The local chapter of the Christian charity World Vision said yesterday that Inventec Appliances Corp (英華達) had raised more than NT$4 million (US$122,000) in a one-month drive to help 1,335 disadvantaged students attending primary and junior high schools around the country.
From July 1 to July 31, the Taiwan-based manufacturer of smart handheld and network appliances partnered with World Vision to raise money through a “Love Loaf” coin donation program, mobile phone sales, donations from the company and its employees, as well as a World Vision account designated specifically for the cause.
World Vision Taiwan said it had already selected 710 primary school students and 625 junior high school students, who will receive tuition aid to help ease the financial burden on their families.
World Vision Taiwan said Inventec Appliances president Daniel Lee (李家恩) sent an internal message to encourage his employees to support the cause, saying many businesses have shut down or laid off workers because of the financial crisis. As a result, many low-income families lost their only source of income and were pushed deeper into poverty.
“Although they may not go hungry immediately, their children risk dropping out of school. Let’s do our small part to save these children from losing the only opportunity they have to break out of the vicious cycle of poverty,” Lee was quoted as saying in a press statement released by World Vision Taiwan.
Financial contributions from the Inventec Appliances appeal will be offered to students living in the cities and counties that recorded the highest jobless rates in the first half of the year — Taipei County, Taoyuan County, Taichung City, Taichung County, Nantou County, Tainan County, Kaohsiung City and Hualien County.
According to the Directorate General of Budget, Accounting and Statistics, the unemployment rate climbed to 5.94 percent in June, representing 647,000 people out of work.
This year, World Vision Taiwan plans to help finance 45,000 children in school.
NOTABLE SHIFT: By 2030, 50% of all laptops would be assembled in Southeast Asia, while Taiwan would still mostly focus on research and development, a report said Global laptop and desktop computer supply chains are expected to shift significantly away from China in the next 10 years, a Market Intelligence & Consulting Institute (MIC, 產業情報研究所) report said. By 2030, only 40 percent of global laptop production would remain in China, said the report, which was released on Thursday. “The reshuffling of the global supply chain will be one of the most important trends in the next 10 years,” the institute said in the report. “In the long run, key component makers will follow laptop assemblers in moving out of China.” The Taipei-based institute predicted most key component makers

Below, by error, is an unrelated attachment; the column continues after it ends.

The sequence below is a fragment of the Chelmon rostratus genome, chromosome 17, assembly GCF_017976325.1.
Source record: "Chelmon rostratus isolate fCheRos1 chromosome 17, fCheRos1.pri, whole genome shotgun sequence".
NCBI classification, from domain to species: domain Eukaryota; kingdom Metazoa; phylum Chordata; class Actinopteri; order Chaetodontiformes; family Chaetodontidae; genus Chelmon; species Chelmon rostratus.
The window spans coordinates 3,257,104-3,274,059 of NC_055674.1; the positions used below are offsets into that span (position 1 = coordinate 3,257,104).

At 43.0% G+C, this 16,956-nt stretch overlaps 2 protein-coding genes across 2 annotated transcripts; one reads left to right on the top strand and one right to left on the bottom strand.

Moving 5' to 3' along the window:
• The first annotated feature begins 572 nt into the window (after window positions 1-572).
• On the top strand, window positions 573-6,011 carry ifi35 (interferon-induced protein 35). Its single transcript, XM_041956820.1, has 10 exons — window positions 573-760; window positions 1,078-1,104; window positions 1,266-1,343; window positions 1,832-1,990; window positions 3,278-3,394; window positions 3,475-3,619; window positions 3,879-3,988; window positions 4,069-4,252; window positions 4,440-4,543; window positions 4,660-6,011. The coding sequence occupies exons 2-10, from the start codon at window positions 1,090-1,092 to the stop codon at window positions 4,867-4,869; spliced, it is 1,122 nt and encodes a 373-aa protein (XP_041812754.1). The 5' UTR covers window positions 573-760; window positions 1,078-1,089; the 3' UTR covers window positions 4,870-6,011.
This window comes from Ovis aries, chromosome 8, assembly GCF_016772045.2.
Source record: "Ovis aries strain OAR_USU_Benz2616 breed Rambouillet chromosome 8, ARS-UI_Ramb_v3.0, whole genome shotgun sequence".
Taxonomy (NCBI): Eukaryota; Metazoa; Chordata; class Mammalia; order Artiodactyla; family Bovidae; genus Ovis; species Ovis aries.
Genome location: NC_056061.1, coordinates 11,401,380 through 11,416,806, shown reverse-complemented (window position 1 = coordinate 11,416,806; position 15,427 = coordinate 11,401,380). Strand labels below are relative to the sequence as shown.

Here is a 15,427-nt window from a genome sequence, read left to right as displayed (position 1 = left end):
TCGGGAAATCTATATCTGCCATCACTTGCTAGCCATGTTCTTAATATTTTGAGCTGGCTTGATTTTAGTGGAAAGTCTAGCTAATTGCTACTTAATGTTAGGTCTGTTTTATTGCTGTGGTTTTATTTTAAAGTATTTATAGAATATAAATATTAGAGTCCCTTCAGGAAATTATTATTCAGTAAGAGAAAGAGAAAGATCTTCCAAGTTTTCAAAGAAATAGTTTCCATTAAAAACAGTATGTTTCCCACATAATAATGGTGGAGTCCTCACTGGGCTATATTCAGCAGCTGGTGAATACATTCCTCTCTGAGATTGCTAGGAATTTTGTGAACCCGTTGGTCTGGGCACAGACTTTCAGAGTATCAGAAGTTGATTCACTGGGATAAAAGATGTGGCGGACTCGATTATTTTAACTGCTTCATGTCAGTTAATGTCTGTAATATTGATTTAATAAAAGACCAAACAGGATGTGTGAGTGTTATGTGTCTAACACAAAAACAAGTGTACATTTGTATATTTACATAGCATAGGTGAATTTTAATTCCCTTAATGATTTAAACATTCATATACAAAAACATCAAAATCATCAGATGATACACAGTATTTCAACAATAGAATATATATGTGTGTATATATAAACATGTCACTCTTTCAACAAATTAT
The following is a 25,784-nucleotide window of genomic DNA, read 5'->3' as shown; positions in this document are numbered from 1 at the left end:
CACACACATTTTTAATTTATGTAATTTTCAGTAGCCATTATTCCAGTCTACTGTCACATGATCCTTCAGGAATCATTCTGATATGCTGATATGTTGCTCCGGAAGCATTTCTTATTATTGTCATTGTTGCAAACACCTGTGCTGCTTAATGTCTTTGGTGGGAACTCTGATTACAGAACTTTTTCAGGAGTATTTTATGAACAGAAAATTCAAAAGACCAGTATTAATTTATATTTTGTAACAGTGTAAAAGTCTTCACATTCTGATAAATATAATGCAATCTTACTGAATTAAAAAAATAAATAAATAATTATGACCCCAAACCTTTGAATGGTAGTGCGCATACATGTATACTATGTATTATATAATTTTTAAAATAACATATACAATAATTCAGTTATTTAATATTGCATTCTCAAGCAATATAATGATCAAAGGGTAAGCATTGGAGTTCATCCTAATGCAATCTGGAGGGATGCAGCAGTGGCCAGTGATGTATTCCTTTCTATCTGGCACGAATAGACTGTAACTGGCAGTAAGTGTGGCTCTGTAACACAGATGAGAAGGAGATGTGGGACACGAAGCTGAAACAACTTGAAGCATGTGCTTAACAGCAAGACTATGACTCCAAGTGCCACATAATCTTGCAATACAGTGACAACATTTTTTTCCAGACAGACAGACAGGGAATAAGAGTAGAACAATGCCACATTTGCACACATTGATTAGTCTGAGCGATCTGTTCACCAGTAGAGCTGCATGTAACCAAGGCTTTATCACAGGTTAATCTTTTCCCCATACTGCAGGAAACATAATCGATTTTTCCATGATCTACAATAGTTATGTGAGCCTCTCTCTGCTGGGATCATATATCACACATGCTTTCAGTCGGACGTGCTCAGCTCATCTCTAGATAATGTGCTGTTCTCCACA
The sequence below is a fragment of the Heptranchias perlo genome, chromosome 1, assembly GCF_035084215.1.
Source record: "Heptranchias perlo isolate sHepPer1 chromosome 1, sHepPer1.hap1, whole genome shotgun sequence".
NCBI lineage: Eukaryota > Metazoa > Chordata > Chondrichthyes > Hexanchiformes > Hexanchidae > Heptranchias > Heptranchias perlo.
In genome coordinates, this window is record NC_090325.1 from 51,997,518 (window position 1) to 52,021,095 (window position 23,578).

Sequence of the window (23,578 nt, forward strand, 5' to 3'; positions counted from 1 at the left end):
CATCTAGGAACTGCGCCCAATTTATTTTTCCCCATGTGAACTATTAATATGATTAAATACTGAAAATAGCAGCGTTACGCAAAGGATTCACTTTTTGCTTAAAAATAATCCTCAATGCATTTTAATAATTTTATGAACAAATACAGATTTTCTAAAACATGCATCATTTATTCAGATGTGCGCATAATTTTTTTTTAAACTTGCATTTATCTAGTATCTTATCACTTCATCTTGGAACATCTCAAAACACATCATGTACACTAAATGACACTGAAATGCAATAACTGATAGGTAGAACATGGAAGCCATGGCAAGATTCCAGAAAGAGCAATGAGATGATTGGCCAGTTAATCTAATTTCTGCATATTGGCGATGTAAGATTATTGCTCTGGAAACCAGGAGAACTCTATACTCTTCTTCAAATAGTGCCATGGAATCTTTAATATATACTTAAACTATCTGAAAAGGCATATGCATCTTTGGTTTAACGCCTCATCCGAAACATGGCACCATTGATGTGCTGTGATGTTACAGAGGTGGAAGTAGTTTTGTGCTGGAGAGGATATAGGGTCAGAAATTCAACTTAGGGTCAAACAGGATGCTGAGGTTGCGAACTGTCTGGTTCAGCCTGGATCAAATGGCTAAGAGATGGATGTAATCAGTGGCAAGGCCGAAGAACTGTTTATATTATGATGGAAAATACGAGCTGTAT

Merck Group Taiwan yesterday said that it plans to invest substantially on expanding its fab in Kaohsiung’s Lujhu District (路竹) to better serve its local customers, including Taiwan Semiconductor Manufacturing Co (TSMC, 台積電). The company said it plans to expand its production space by 50 percent in the next five years and its workforce by about 40 percent, Merck Group Taiwan managing director Dick Hsieh (謝志宏) told a media briefing in Taipei. Hsieh declined to disclose investment details, but said that the latest investment would exceed the total amount Merck has invested in Taiwan over the past few years. Those investments would be
Yageo Corp (國巨), the world’s third-largest supplier of multilayer ceramic capacitors, has formed a strategic alliance with Hon Hai Precision Industry Co (鴻海精密) to develop key electronic components for electric vehicles and digital healthcare, it said yesterday. The alliance is to help Yageo boost its revenue from high-end components for vehicles and industrial, medical and aerospace devices, as well as those used in 5G and Internet-of-Things devices, the company said. The companies signed the strategic alliance agreement at Yageo’s headquarters in New Taipei City’s Sindian District (新店). Their cooperation is to start this quarter, the companies said in a joint statement. “Through the cooperation
INVEST IN TAIWAN: A metal components casting firm and the world’s largest maker of aluminum bicycle rims also obtained approvals to join the program Solar Applied Materials Technology Co (SOLAR, 光洋應用材料), a part of Taiwan Semiconductor Manufacturing Co’s (TSMC, 台積電) “green supply chain,” has pledged to invest NT$1 billion (US$34.1 million) to build a new plant at the Tainan Technology Industrial Park (台南科技工業區), the Ministry of Economic Affairs said yesterday. SOLAR has been collaborating with TSMC to extract precious metals from waste and reuse them as “sputtering target” material in high-end semiconductor manufacturing, a TSMC press release issued in May said. Established in 1978, SOLAR also offers key materials and integrated services to customers in the optoelectronics, information and communications technology, petrochemicals and consumer electronics industries,